MARINE CORPS AIR GROUND COMBAT CENTER TWENTRYNINE PALMS, Calif. –
Most Marines use the internet and radio frequencies for multiple
purposes each day. In combat situations, Marines use different types
of radios to call medical evacuations, logistical resupplies or just
get a simple radio check before stepping out on a patrol.
What is often over-looked, are the full capabilities of the radio
systems they carry and the Marines who ensure that day-to-day
communication is possible.
The Marines serving with the
Communication Platoon, 3rd Battalion, 7th Marine Regiment, brought a
new array of capabilities to the unit by using both the ANPRC-117G,
a wideband tactical radio and the Support Wide Area Network program.
The systems provide the unit with advanced forms of communication
while conducting an integrated training exercise here.
Corporal Steven Rice, data specialist,
Headquarters and Service Company, 3rd Battalion, 7th Marine
Regiment, ensures that the Marines of 3rd Battalion, 7th Marine
Regiment stay connected using a Support Wide Area Network (SWAN) to
gain communications for the battalion during an integrated training
exercise here, Aug. 13, 2013. Rice, 22, a native of Littleton,
Colo., is in charge with setting up, operating and maintaining the
SWAN to ensure the Marines in the battalion can communicate with one
another. The ITX is a month long training event the Marines go
through prior to deployment. (Courtesy Photo)
The ITX is a month long training event the Marines go
through prior to deployment, and the Marines of Comm. Plt.,
provided communication throughout the entire exercise.
Individually the AN/PRC-117G can attach to a laptop to
send data and pictures to one another, and it allows the
Marines to chat with one another, said Cpl. Grant Moulden, a field
radio operator serving with Headquarters and Service
Company, 3rd Battalion, 7th Marine Regiment.
scout sniper is deployed and he comes across someone doing
something wrong like burying an improvised explosive device
he can connect this lightweight radio unit to a laptop and
send photos and data back to his command,” said Moulden, 22,
a native of Muscoutah, Kan. “Then the sniper can talk to his
command about how to deal with the hostile target.”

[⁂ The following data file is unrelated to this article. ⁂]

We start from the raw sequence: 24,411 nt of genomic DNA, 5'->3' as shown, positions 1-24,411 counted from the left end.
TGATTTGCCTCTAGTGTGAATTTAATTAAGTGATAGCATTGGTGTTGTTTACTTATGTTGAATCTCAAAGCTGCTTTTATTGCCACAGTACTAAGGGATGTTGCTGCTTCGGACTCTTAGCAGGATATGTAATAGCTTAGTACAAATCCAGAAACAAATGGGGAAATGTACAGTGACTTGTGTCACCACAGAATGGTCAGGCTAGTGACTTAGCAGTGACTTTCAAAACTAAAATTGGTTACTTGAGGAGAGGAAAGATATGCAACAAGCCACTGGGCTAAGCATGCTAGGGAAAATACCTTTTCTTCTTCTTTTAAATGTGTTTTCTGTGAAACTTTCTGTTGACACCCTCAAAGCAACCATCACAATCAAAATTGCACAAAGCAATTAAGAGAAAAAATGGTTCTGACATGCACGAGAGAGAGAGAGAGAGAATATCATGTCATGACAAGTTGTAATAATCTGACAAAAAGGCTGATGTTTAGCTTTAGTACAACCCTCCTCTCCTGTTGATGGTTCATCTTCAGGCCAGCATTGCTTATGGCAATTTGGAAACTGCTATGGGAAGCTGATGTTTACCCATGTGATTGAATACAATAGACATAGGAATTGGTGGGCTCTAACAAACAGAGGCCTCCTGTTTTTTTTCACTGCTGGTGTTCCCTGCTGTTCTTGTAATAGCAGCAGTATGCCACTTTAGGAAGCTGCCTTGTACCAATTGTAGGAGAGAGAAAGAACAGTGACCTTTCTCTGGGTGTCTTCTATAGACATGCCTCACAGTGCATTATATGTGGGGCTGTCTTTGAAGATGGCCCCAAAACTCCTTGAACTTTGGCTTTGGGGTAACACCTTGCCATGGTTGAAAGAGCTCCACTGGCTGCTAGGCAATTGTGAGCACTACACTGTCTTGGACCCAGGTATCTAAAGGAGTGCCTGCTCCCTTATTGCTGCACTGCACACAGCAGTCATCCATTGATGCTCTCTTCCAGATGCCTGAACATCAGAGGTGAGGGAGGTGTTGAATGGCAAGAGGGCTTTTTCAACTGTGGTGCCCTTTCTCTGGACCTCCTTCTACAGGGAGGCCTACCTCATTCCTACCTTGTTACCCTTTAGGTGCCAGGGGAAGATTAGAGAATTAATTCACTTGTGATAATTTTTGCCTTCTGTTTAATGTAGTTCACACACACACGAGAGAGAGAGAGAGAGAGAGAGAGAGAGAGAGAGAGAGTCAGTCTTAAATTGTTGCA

Also, something that most people do not know about the
AN/PRC-117G is that it has a second capability that uses the
Adaptive Networking Wideband Waveform, commonly known as
ANW2, to supply the Marines with internet capabilities,
While the AN/PRC-117G is impressive,
the (SWAN) adds even more capabilities to the unit.
The (SWAN) is an integrated, IP-based communications system
that uses commercial satellite terminals, network baseband
equipment, wireless systems and various software to provide
deployed Marines with robust communications capabilities.
“Alone the (SWAN) pulls internet access from our
communications headquarters through specific pre-determined
satellites and into our computer,” said Cpl. Steven Rice, a
data network specialist, serving with the battalion. “Then
we add a switch that allows us to push the internet to our
other computers near us using CAT 5 cables (category 5
unshielded twisted pair cables).
When both these two
types of gear are working together it allows the Marines to
do even more.
When hooked to the (SWAN), this radio
pulls internet connection from the satellite through the
(SWAN) and into the AN/PRC-117G, Moulden said. Then it
distributes the non-classified internet protocol network
(NIPR) and secret classified internet protocol network
(SIPR) to neighboring computers in the network.
really is a fascinating piece of gear to work with because
you can be in the middle of no-where and pull internet in
places where you can't get phone service,” said Rice, 22,
from Littleton, Colo. “Overall it is an awesome piece of
gear to have especially when you bring the two together.”
By USMC Cpl. Corey Dabney
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